Reports now show that an orchestrated campaign against Salaita had been ongoing for several weeks before he was informed he had been fired. This included a number of e-mails to the chancellor's office, including one from the university's fundraising arm and a letter from the Simon Wiesenthal Center condemning Salaita's "aberrational views" and he "cannot be trusted to confine his discussions to his area of study."
Salaita should never have been fired for exercising his right to free speech on his Twitter feed. But in any case, a full reading of his tweets reveals that he condemned anti-Semitism; called for unity between Arabs, Jews, Christians and Muslims; and carefully confined his criticisms to Israel's Zionist politics and policies (as opposed to Jews and Judaism).
In fact, it is Salaita himself who is a victim of racial discrimination--and it's the university's conduct that has created an atmosphere in which students of Palestinian or Arab descent or of Muslim faith will be made to feel unsafe. After all, if a professor can be fired for daring to criticize Israel's war crimes, what might happen to a student who did the same?
So far, more than 16,000 people have signed a change.org petition calling on Wise to reinstate Salaita, and more than 3,000 scholars from a range of academic disciplines have pledged not to engage with UIUC until it reverses its decision. Students are holding a public protest in support of Salaita and denouncing the university's violations of due process and basic democratic governance.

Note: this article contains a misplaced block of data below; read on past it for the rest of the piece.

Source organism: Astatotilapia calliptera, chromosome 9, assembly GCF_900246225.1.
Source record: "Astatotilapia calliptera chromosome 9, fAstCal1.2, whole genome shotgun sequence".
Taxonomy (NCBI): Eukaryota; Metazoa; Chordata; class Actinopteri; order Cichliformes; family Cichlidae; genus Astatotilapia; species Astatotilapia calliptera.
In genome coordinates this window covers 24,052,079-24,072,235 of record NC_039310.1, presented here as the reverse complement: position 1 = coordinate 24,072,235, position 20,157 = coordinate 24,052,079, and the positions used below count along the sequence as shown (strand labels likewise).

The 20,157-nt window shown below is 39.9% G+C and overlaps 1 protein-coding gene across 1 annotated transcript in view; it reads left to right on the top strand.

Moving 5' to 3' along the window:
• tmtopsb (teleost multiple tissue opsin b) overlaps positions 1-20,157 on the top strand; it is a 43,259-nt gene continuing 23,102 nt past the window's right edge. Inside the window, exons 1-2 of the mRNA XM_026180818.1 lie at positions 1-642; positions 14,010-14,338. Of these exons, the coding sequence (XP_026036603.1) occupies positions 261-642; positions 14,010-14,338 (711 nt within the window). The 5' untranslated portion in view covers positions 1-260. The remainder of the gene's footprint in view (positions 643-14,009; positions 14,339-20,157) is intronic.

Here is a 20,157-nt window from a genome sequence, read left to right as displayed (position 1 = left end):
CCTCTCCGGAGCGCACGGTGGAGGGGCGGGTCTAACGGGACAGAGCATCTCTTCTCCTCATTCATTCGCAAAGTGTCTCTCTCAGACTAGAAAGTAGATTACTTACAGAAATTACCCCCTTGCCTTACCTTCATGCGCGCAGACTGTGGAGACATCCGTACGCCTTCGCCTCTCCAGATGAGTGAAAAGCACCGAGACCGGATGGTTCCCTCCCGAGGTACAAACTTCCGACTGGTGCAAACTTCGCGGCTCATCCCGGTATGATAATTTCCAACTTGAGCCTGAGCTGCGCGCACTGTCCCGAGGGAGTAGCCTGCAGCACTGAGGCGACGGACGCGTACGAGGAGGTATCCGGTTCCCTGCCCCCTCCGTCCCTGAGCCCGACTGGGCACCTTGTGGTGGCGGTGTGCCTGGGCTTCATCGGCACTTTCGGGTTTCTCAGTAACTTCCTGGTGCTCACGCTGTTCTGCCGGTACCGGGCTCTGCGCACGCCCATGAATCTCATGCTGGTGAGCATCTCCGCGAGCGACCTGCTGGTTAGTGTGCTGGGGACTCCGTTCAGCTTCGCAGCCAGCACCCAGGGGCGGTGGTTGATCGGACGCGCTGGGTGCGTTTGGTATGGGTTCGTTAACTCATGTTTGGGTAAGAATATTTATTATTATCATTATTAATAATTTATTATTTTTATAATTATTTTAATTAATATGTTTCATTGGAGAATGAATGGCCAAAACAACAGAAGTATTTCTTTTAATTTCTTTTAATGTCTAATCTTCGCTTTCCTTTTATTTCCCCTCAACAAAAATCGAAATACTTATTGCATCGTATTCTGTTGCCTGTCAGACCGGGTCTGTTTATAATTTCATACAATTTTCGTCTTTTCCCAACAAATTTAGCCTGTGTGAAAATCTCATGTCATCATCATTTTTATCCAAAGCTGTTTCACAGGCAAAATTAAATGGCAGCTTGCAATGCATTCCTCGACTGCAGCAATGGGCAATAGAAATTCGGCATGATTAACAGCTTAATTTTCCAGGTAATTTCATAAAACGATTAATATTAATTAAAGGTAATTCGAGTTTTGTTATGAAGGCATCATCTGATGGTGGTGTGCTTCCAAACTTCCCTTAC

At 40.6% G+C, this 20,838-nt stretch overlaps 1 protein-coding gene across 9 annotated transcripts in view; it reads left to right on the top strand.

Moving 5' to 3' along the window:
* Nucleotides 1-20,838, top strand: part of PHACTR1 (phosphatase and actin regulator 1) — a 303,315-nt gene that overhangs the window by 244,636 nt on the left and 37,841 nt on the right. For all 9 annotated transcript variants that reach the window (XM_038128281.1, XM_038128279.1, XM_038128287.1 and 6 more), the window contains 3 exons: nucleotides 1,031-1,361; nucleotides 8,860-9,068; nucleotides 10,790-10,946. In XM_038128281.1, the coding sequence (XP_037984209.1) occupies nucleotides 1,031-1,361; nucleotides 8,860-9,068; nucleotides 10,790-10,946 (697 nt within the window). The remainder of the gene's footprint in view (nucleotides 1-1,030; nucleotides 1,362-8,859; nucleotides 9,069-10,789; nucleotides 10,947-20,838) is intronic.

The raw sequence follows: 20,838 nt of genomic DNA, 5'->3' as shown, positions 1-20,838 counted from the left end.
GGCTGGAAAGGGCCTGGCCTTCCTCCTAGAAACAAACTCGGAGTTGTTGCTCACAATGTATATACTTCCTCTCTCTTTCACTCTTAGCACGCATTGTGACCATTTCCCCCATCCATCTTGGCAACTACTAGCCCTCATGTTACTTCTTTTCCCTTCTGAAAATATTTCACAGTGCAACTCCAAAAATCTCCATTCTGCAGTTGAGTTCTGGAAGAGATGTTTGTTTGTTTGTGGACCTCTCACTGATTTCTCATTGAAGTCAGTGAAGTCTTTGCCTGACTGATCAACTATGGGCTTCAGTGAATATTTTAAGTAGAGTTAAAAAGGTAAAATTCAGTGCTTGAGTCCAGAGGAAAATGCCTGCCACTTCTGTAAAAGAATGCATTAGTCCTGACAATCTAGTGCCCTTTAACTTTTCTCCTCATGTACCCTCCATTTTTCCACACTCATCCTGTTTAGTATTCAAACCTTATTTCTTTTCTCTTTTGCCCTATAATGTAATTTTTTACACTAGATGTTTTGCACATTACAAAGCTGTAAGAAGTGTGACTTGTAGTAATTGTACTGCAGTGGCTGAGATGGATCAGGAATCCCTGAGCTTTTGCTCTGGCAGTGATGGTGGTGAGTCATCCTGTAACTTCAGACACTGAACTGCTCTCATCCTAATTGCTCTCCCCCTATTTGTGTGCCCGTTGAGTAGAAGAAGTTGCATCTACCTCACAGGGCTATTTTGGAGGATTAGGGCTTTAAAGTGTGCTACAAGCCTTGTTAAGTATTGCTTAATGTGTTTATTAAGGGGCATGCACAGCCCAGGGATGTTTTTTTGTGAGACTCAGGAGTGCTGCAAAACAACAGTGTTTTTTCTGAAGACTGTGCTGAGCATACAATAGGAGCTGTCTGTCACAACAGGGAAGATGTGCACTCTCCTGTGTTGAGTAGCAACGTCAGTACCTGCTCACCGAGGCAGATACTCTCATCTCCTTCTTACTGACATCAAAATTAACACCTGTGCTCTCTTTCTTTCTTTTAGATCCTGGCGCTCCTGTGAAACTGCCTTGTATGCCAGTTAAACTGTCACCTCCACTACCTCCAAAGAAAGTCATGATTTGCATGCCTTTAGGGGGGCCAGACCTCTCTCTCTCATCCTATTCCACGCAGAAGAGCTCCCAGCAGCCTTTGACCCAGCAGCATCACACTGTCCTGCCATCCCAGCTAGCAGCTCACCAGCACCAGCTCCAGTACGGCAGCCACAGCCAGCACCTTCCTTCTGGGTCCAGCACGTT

Salaita's firing should also be seen as a form of retaliation for his high-profile and active role in the American Studies Association's (ASA) resolution to honor the Palestinian call for the academic and cultural boycott of Israel. Wise was an outspoken critic of the ASA boycott--ironically, her justification was that the boycott would violate "the critical importance of the ability of faculty to pursue learning, discovery and engagement without regard to political considerations."
Lastly, the circumstances of Salaita's firing--at the 11th hour after an extraordinary intervention by the Board of Trustees--requires additional scrutiny of the individual and institutional associations between members of the board and Israel. To name one: Christopher Kennedy, a member of the powerful Kennedy family, is chairman of the UIUC board and also director of Ariel Mutual Funds, which has extensive investment and business ties with Israel.
In a letter to the university criticizing UIUC's treatment of Salaita, Brown University Prof. Bonnie Honig explained that she doesn't know Salaita, but found the university's treatment of him appalling:
Here is a man of Palestinian descent watching people he may know, perhaps friends, colleagues, or relatives, bombed to bits while a seemingly uncaring or powerless world watched. He was touched by violence and responded in a way that showed it.
In one of the tweets that was most objected to (Netanyahu, necklace, children's teeth), Salaita commented on a public figure who is fair game and who was promoting acts of terrible violence against a mostly civilian population. I found that tweet painful and painfully funny. It struck home with me, a Jew raised as a Zionist. Too many of us are too committed to being uncritical of Israel.